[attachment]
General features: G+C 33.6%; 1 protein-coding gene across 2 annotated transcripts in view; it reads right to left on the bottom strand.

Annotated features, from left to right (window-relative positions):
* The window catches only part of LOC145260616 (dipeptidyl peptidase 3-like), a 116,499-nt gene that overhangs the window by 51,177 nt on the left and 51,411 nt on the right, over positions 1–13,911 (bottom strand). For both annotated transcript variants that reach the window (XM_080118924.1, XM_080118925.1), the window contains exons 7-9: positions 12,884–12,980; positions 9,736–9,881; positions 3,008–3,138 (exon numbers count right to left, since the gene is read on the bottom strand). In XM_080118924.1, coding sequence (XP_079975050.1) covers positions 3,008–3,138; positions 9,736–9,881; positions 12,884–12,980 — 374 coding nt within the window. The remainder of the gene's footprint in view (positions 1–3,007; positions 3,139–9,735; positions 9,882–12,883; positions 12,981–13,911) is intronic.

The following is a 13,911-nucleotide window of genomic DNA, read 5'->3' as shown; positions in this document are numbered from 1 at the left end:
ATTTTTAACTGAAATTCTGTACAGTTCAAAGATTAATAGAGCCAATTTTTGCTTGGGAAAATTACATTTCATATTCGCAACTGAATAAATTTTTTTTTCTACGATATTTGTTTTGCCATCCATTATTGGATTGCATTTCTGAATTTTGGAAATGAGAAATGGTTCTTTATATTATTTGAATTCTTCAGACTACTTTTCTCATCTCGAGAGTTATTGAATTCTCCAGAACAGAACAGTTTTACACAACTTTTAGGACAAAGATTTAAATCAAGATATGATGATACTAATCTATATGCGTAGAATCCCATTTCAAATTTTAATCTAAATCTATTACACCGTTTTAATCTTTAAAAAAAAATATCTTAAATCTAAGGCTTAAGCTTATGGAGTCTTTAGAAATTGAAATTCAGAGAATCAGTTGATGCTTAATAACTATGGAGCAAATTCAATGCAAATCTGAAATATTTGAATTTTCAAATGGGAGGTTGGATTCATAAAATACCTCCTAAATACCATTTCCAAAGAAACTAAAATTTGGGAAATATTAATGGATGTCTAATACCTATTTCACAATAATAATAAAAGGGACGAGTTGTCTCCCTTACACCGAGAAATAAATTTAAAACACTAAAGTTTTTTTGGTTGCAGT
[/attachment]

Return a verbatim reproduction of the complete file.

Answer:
General features: G+C 33.6%; 1 protein-coding gene across 2 annotated transcripts in view; it reads right to left on the bottom strand.

Annotated features, from left to right (window-relative positions):
* The window catches only part of LOC145260616 (dipeptidyl peptidase 3-like), a 116,499-nt gene that overhangs the window by 51,177 nt on the left and 51,411 nt on the right, over positions 1–13,911 (bottom strand). For both annotated transcript variants that reach the window (XM_080118924.1, XM_080118925.1), the window contains exons 7-9: positions 12,884–12,980; positions 9,736–9,881; positions 3,008–3,138 (exon numbers count right to left, since the gene is read on the bottom strand). In XM_080118924.1, coding sequence (XP_079975050.1) covers positions 3,008–3,138; positions 9,736–9,881; positions 12,884–12,980 — 374 coding nt within the window. The remainder of the gene's footprint in view (positions 1–3,007; positions 3,139–9,735; positions 9,882–12,883; positions 12,981–13,911) is intronic.

The following is a 13,911-nucleotide window of genomic DNA, read 5'->3' as shown; positions in this document are numbered from 1 at the left end:
ATTTTTAACTGAAATTCTGTACAGTTCAAAGATTAATAGAGCCAATTTTTGCTTGGGAAAATTACATTTCATATTCGCAACTGAATAAATTTTTTTTTCTACGATATTTGTTTTGCCATCCATTATTGGATTGCATTTCTGAATTTTGGAAATGAGAAATGGTTCTTTATATTATTTGAATTCTTCAGACTACTTTTCTCATCTCGAGAGTTATTGAATTCTCCAGAACAGAACAGTTTTACACAACTTTTAGGACAAAGATTTAAATCAAGATATGATGATACTAATCTATATGCGTAGAATCCCATTTCAAATTTTAATCTAAATCTATTACACCGTTTTAATCTTTAAAAAAAAATATCTTAAATCTAAGGCTTAAGCTTATGGAGTCTTTAGAAATTGAAATTCAGAGAATCAGTTGATGCTTAATAACTATGGAGCAAATTCAATGCAAATCTGAAATATTTGAATTTTCAAATGGGAGGTTGGATTCATAAAATACCTCCTAAATACCATTTCCAAAGAAACTAAAATTTGGGAAATATTAATGGATGTCTAATACCTATTTCACAATAATAATAAAAGGGACGAGTTGTCTCCCTTACACCGAGAAATAAATTTAAAACACTAAAGTTTTTTTGGTTGCAGT